I have an Android app which I am refactoring to use MVP. I have an Activity that has two Fragments.

Scenario 1 (one presenter): The presenter "knows" each view. So, if one view receives input a presenter method is called and it could call a method of any of the views.

  • Advantage: flexible
  • Disadvantage: the presenter might get really big

enter image description here

Scenario 2 (three presenters): Each presenter only knows its own view and any other presenter. It calls methods only on the other presenters it knows or its own view.

  • Advantage: strict modularity, flow may be more obvious
  • Disadvantage: a lot of overhead (two more interfaces and presenter classes).

enter image description here

This is meant for one Activity only and not for the communication between Activities.

Which is the way to go with MVP or does it depend on the use case?

Edit: I tend to use the structure described in the first scenario. It makes the most sense to me. My only problem is, that I don't know whether this is proper MVP or I am making up something new on my own (which I don't want).

  • 2
    Well, you have yourself identified both relevant advantages and disadvantages. If you have those, it's obviously a matter of context and requirements.
    – Alex
    Commented May 29, 2017 at 22:28
  • @Alex: yes, that's true. But are both scenarios proper MVP, or did I make up something new? Commented May 30, 2017 at 7:47
  • Proper this and propert that... Design patterns are great, but I think our whole community is a little bit too focused on what we call things and nitpicking on how things should look to be classified as some fancy acronym :)
    – Alex
    Commented May 30, 2017 at 8:00
  • @Alex: I see, but since I am starting with MVP and don't have proper experience with it, I would like to know what is good in the long run. Maybe I should just start writing tests, to see what works best. Because that is what it is mainly about: Testability, right? Commented May 30, 2017 at 8:11
  • Tests are great for verifying functionality, not very good for evaluating non-functional qualities. Testability is one non-functional quality of a system, others can be stuff like performance, readability, scalability (in a bunch of different ways), extendability (in a bunch of different ways) etc.
    – Alex
    Commented May 30, 2017 at 8:16

1 Answer 1


Making the Presenters be dependent one one another does not sound right. The dependencies are such that you will need all the Views and all the Presenters to make one pair of View and Presenter work.

I think it will be better to make the Presenters independent of one another. You can put all the common functionality in another layer that can be used by all the Presenters.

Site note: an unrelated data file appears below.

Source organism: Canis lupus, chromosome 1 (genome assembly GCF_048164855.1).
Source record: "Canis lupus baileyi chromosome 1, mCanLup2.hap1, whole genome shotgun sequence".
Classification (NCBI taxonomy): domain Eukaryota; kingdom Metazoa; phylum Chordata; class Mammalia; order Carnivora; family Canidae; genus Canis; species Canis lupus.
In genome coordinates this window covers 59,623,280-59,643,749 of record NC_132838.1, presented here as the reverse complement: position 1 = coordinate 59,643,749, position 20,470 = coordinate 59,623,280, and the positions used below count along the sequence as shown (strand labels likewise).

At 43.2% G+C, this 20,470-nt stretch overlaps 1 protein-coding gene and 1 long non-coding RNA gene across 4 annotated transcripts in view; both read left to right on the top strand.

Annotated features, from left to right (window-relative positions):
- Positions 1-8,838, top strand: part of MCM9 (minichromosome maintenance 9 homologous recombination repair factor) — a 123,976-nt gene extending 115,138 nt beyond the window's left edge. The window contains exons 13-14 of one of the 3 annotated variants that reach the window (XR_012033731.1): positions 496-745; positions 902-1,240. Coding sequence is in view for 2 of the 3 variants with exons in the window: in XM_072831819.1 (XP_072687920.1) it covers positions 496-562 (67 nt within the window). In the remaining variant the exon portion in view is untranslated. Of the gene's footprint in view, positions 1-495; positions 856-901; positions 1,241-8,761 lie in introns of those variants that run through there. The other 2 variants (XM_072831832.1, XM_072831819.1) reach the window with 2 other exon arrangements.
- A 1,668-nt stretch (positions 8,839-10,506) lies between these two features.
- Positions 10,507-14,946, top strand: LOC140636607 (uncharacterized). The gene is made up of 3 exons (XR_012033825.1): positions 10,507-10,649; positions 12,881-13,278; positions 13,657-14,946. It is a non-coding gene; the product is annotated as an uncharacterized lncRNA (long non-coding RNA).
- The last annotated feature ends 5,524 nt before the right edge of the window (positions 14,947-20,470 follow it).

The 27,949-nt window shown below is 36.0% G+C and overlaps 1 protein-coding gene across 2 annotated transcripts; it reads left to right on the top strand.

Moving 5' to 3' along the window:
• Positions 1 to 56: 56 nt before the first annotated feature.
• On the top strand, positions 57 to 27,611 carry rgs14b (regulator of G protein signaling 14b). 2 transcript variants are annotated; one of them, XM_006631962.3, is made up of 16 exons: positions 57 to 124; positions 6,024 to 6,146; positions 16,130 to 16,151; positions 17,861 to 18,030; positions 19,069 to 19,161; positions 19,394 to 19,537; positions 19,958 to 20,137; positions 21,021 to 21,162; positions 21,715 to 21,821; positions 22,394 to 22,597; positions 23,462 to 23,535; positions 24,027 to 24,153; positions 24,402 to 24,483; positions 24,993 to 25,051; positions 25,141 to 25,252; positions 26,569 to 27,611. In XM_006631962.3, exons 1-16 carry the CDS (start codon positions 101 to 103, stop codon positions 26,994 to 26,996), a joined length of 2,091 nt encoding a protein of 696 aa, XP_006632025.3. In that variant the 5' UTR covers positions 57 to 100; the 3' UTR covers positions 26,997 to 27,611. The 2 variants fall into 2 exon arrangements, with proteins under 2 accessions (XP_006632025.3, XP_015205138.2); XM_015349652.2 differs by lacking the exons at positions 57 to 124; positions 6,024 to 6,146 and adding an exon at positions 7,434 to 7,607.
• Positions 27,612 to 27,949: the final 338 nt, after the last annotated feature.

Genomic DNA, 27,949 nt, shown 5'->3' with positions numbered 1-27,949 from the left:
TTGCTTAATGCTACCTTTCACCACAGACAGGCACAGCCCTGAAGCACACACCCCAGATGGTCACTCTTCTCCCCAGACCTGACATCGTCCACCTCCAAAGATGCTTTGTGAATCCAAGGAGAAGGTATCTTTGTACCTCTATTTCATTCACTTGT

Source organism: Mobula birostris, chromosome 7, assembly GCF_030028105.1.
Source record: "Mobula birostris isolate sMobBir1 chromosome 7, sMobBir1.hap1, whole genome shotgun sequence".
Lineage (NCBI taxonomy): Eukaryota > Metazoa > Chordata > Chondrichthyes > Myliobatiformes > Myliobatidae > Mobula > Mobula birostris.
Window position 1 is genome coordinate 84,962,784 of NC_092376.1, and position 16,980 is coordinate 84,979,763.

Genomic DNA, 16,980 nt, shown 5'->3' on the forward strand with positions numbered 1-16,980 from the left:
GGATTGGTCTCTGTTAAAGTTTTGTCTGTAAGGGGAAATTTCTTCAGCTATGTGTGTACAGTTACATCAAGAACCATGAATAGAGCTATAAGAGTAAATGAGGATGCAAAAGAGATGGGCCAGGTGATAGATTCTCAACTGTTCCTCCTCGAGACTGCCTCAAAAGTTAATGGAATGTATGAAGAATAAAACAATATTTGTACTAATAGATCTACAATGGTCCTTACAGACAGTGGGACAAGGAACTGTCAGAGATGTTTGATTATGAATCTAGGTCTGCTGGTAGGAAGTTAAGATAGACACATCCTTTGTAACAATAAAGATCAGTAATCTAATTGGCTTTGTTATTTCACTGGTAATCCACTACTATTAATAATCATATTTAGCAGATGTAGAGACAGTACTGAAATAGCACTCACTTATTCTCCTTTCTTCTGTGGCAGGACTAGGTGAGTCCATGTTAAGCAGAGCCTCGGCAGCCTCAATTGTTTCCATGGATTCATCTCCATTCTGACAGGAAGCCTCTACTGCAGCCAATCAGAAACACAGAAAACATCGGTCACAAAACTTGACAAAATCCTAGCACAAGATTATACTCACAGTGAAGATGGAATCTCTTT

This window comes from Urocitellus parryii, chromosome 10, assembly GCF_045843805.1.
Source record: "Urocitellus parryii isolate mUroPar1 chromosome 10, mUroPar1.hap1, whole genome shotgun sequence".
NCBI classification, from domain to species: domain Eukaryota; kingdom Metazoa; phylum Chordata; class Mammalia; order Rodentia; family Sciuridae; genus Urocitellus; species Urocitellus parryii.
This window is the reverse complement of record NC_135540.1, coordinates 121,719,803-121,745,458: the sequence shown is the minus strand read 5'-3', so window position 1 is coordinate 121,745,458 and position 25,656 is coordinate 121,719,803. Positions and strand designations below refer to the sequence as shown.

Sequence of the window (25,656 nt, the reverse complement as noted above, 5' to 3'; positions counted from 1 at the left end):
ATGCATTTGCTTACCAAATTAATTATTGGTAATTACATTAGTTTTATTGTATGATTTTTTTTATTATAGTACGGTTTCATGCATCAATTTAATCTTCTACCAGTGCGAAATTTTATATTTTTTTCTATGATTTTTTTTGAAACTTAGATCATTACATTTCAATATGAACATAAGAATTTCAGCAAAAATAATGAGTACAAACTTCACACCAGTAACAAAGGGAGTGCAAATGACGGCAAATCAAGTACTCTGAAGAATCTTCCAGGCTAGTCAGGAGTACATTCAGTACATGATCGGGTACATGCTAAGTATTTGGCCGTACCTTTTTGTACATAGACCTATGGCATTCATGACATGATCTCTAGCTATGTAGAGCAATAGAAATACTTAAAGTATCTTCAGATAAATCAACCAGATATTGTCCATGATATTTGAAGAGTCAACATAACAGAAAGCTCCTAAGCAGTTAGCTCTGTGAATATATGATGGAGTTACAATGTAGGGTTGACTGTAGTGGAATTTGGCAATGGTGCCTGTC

From my cursory understanding of the MVP model in Android Apps, a simple App consists of the following components.

enter image description here

If you have an App that consists multiple Views, with each View having a corresponding Presenter, I am suggesting the following architecture.

enter image description here

PresenterCommon is meant to be independent of the individual Presenters. It can communicate with the Presenters using an abstract interface that is known to it but it should not know any thing specific about any particular Presenter N. Presenter N, on the other hand, is meant to be aware of the PresenterCommon and may make direct calls to it. Presenter N needs be registered with the PresenterCommon at some point.

Any changes to the Model by any of the Views is communicated to the other Viewers by PresenterCommon using an abstract Presenter interface.

  • So, the (Main)Presenter knows all the other Presenters (1,2,3)? If, yes why are the arrows only in one direction? Can't the Presenter call methods on the (Sub)Presenters? If View1 receives a button click for instance, methods would be called on the following entities in order: View1 -> Presenter1 -> Presenter -> Presenter3 -> View3? Isn't that a little too much complexity? Commented May 30, 2017 at 7:44
  • @WilliMentzel Presenter 1,2,&3 don't know about the master controller. That's why the arrows only go in one direction. The overseer is responsible for coordinating between presenters, not individual actions on models or views. Is it too much complexity? I don't think so. I think it's less complex than having a God presenter that knows everything about every model/view.
    – RubberDuck
    Commented May 30, 2017 at 11:46
  • @RubberDuck If P1, P2, P3 don't know about the main presenter who is going to call its methods? Commented May 30, 2017 at 11:52
  • @WilliMentzel, I updated the answer a bit to clarify a few things. Hopefully the answer makes more sense now.
    – R Sahu
    Commented May 30, 2017 at 15:23
  • @RSahu So, with API/Framework you would mean my Activity (to speak in Android terms)? The way I thought of it until now was: View1 (Activity), View2 (Fragment 1), View3 (Fragment 2). I know the concept is not bound to any Framework, but it would be nice if you would use Android terms next to the abstract ones. Thank you! Commented May 30, 2017 at 15:27

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